But there are still plentiful vegetables among the sides, and daily, a vegetarian gnocchi. They’ve also been willing to toss a grilled chicken breast on that when I’ve wanted to add some protein to the mix.
Revival in Decatur from chef Kevin Gillespie made the cut. It is great Southern cooking, but as my review awhile back noted, not exactly a place for a lot of low-calorie options. So eat light that day.
My fondness for Taco Bell goes deep. There are times when the hunger for ersatz Tex-Mex will not be silenced. This craving dates back to college days in the late 1970s, when the closest restaurant to the student newspaper was a Taco Bell. The staff had a love-hate relationship with the chain.
“I’m going to Taco Death to pick up dinner. Does anyone want anything?” someone would shout as the evening deadlines approached.
Still a couple of bean burritos — vegetarian before its time, I guess — were filling and less than a dollar. For students, it was convenient and cheap — and in its own guilty pleasure way, kind of good.
Taco Bell hasn’t said much about the details for the new vegetarian menu. The chain’s website has a placeholder for vegetarian offerings consisting of what’s available now. And it’s relatively easy to assemble a vegetarian meal from what is already on the menu.
Some years back, Taco Bell promoted a series of “fresco” menu items that were intended to be healthier than the normal fare. Even though the fresco promotion is over, there are still calorie-conscious options that are under 350 calories and under 10 grams of fat each. Calorie-conscious is the key word there, because I wouldn’t call them exactly healthy.
The 150-calorie chicken soft taco “fresco style” gets 1/3 of its calories from fat and has 430 mg of sodium, which is a lot. The Centers for Disease Control urges American adults to consume no more than 2,300 mg of sodium a day. That is supposed to improve, too; the company also announced that it would reduce sodium by 25 percent by 2025.
So here’s hoping the chain is successful with adding more vegetables and reducing sodium, because sometimes the bell just rings. When that happens, I’ve gotta go get lunch. And don’t get me started on the guiltiest pleasure of all, the bacon breakfast crunchwrap.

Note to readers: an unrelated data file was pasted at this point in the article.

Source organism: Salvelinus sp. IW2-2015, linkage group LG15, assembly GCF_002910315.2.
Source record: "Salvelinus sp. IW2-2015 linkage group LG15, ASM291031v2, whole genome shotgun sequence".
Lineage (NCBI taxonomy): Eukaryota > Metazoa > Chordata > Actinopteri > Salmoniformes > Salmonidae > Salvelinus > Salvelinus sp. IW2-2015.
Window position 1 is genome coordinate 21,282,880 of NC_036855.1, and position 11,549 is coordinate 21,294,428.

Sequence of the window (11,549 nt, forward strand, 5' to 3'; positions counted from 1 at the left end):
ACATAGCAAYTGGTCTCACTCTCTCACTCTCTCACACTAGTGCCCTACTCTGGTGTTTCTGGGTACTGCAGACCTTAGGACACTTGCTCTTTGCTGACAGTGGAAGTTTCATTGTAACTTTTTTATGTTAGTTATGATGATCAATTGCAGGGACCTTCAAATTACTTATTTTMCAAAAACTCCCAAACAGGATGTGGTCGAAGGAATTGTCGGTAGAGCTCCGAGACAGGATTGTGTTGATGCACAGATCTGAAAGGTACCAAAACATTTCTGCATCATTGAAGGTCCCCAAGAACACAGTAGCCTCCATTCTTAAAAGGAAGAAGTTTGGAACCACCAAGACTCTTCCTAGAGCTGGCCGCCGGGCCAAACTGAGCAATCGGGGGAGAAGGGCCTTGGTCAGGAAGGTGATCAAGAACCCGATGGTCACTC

Well, like a lot of bloggers, my desire to write after a day of work waxes and wanes. And for more than a year, it’s been waning.
That’s not the only reason. I’ve also continue to think about food and health. I don’t endorse dieting — at least as it concerns the defintion “a special course of food to which one restricts oneself, either to lose weight or for medical reasons.” Simply put, scientists are becoming convinced that dieting doesn’t work.
At 60, I’m the same size I was in high school, college and my early 20s. Most pictures from any point in my life show me with the same 36-inch waistline. At one point it got to 38, but mostly, I’ve been a 36 for years. Those two periods in which I got to 31 and 34 were a result of my exercising like a fiend and starving myself. I was eating a no-fat, turkey-and-cheese sandwich and a microwaved baked potato dipped in barbecue sauce for dinner. That’s no way to live.
I’ve come to the conclusion that first: the sane approach is to eat real food. By this I mean food that comes from fresh ingredients, cooked at home, with none of the salt-fat-and-unpronounceable words on prepared foods’ ingredient labels. Second, I also try to balance my choices; if I’ve had something rich and incredible, the next meal might be a salad with lots of vegetables, nuts and protein. The fact that I truly enjoy the latter helps.